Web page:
To discover a country that was closed to the world for half of the twentieth century
For almost fifty years of the twentieth century, Albania was isolated. The leader, Enver Hoxha, broke links with the USSR and modelled his regime on the Chinese Cultural Revolution, forbidding people from practicing religion so Albania became an atheist state. To read more about this period, see https://www.helenmatthewswriter.com/post/albania-beyond-the-bunkers - a blog I prepared earlier.
Even after the regime ended, Albanians endured years of political and economic chaos throughout much of the 1990s. Yet, since then, it’s a tribute to the country and its people that Albania has become a functioning parliamentary democracy (established under the 1998 constitution), the economy has stabilised and signs of modernisation and progress are everywhere.
To enjoy food, glorious food
On our first night in Tirana, Alex and I found a local restaurant in a leafy square serving traditional food. We studied the menu and chose three inexpensive dishes to share as a starter, assuming they were meze. We also ordered two main courses. The waiter gave us an odd look but brought our beers, and then our food, presenting us with the equivalent of five main courses! One important lesson learned – just because the price is small, the portions may not be.
On our second evening in Tirana we ate at Markata E Peshkut, a fish restaurant in the old market. We chose seafood from the menu, which was fairly limited. Luckily, the seafood was excellent because the waiter’s command of English wasn’t good enough to tell us about the fresh fish counter, where you could browse the catch of the day and choose your own dinner. Another day in Albania, another lesson learned.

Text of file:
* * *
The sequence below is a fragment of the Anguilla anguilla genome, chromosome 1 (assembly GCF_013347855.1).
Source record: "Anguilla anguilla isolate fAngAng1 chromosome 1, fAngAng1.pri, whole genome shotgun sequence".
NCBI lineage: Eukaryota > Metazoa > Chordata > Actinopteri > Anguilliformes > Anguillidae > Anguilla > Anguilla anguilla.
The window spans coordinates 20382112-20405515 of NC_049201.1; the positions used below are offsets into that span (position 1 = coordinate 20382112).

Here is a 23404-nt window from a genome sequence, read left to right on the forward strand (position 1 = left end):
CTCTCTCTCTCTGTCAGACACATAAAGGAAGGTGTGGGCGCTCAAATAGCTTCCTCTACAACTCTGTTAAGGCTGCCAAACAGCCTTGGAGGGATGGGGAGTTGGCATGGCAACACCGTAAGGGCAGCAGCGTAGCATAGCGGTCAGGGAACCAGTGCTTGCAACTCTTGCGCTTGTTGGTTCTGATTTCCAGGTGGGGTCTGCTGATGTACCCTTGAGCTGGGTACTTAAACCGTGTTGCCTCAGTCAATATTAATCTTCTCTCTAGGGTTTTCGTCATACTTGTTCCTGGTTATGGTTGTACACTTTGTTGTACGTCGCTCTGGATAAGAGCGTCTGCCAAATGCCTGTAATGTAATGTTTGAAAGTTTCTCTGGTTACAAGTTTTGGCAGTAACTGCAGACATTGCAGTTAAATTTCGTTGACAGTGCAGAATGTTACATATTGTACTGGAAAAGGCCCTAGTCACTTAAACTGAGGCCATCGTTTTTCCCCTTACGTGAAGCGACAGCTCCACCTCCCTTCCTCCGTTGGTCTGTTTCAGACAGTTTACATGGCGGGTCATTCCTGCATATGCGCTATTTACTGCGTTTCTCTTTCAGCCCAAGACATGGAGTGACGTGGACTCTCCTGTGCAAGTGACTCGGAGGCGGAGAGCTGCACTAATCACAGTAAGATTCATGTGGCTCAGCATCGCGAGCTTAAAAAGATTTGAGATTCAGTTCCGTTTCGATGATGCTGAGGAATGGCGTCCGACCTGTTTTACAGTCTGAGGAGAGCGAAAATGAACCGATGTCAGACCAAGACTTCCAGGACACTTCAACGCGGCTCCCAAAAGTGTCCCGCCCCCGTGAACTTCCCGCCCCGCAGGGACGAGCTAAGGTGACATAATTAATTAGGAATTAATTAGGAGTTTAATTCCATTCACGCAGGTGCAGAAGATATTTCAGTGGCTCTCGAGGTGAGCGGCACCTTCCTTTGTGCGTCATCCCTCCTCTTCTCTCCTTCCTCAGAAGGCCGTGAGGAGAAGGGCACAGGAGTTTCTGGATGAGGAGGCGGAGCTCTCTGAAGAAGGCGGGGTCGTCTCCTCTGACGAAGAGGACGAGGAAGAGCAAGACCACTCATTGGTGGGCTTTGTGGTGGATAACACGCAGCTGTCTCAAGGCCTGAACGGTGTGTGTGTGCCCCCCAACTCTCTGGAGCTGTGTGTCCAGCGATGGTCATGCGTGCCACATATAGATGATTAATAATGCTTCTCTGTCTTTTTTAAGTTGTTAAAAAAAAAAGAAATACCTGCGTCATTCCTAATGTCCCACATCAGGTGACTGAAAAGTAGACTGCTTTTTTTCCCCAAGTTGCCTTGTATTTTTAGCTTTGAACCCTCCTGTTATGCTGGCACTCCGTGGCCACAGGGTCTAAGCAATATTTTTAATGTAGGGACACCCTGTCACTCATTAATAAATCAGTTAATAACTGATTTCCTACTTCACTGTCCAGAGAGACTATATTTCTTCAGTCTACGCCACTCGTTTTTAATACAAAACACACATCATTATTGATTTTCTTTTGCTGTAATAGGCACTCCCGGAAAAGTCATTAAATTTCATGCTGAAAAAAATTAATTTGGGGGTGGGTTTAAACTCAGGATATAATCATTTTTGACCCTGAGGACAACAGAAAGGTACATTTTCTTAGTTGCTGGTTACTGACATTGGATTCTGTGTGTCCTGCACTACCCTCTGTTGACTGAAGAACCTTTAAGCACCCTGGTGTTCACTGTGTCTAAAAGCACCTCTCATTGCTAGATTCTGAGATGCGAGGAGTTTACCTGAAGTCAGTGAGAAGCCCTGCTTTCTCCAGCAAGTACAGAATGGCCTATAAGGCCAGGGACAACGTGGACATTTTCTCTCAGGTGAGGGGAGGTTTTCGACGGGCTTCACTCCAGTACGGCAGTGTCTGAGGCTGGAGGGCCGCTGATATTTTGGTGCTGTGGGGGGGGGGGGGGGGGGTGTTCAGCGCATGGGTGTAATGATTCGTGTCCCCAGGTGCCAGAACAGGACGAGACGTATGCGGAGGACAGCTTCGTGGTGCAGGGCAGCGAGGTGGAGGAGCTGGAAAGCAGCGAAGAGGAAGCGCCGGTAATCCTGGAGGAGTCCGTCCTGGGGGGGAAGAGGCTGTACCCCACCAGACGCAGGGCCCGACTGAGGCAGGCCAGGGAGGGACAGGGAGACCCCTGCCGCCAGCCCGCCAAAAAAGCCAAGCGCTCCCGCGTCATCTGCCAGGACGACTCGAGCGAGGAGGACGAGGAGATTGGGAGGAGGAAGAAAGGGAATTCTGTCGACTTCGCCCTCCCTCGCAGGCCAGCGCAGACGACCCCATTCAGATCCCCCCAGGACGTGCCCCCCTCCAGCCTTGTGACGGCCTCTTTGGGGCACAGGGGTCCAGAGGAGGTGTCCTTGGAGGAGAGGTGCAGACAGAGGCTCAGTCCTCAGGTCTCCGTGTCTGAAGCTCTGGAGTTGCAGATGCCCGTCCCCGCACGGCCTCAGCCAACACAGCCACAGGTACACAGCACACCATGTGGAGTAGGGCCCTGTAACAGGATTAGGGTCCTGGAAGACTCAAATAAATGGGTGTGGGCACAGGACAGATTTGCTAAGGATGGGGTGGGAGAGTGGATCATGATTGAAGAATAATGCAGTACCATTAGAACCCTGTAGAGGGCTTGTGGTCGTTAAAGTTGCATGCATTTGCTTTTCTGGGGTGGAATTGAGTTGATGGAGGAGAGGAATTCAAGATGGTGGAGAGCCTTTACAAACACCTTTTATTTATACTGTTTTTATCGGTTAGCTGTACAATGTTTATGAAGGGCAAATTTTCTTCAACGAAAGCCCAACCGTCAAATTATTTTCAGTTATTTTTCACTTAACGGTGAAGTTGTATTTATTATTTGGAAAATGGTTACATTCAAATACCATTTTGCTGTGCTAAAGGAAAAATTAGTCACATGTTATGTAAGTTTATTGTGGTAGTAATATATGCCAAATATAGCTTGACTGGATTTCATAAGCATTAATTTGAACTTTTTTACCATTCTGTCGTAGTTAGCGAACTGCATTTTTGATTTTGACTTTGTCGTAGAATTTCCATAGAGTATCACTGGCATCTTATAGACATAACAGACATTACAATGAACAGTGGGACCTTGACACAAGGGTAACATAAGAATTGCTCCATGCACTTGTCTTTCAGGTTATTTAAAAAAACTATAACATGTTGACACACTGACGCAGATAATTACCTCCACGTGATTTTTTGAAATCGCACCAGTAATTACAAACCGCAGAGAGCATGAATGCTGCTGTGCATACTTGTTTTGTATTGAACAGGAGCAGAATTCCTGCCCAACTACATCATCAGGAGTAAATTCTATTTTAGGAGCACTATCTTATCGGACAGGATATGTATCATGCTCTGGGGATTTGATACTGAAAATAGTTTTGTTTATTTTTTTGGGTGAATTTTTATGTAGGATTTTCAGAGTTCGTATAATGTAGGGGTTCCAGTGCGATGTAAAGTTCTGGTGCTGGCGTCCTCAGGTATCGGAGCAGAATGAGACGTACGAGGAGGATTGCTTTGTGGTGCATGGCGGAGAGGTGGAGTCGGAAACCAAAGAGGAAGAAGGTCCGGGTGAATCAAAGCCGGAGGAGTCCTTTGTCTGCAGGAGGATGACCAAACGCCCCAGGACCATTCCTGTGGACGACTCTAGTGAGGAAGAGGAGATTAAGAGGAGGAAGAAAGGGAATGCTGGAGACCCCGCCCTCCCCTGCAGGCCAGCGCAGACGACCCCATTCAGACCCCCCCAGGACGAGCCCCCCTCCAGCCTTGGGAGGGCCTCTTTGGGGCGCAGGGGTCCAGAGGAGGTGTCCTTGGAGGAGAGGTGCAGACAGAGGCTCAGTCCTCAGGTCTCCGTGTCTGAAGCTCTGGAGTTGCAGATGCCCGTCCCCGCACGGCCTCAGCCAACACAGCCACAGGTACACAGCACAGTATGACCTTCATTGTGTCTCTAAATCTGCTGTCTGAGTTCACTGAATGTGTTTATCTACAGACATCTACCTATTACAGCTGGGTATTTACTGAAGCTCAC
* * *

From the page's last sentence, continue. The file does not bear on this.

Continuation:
By the time we moved on to the Ottoman city of Berat, we had wised up to the workings of the restaurant system, but our newly acquired skills weren’t needed. The food at Hotel Mangalemi, where we sampled the local speciality, birek (a kind of pie with many different fillings) and a variety of traditionally cooked meats, was so good we didn’t need to venture out to eat.
Albanians are friendly people with a tradition of hospitality ingrained in the culture. Travellers will find it fantastic value for money. Future increases in tourism will help promote development and create employment for the younger generation, so perhaps they'll no longer need to leave Albania to seek opportunities abroad. If you can cope with a few linguistic challenges and want to see Albania before a new wave of tourism hits its shores, now's a great time to visit.
The Modern Slavery Helpline run by the charity Unseen UK is at risk of closing if new funding can't be raised. I'm re-sharing a blog I wrote recently for Unseen that explains why I support their work. If you want to help the appeal, the link to their website is below.
Thanks to the publisher for sending me an advance copy of The Rule Breaker's Guide to Step Up and Stand Out by saxophonist, poet, speaker and performer, Georgia Varjas. Here is my review.
This article first appeared as a guest post as part of my blog tour for Lies Behind the Ruin. I'm grateful to Books, Life and Everything for hosting me and have included the link to the website.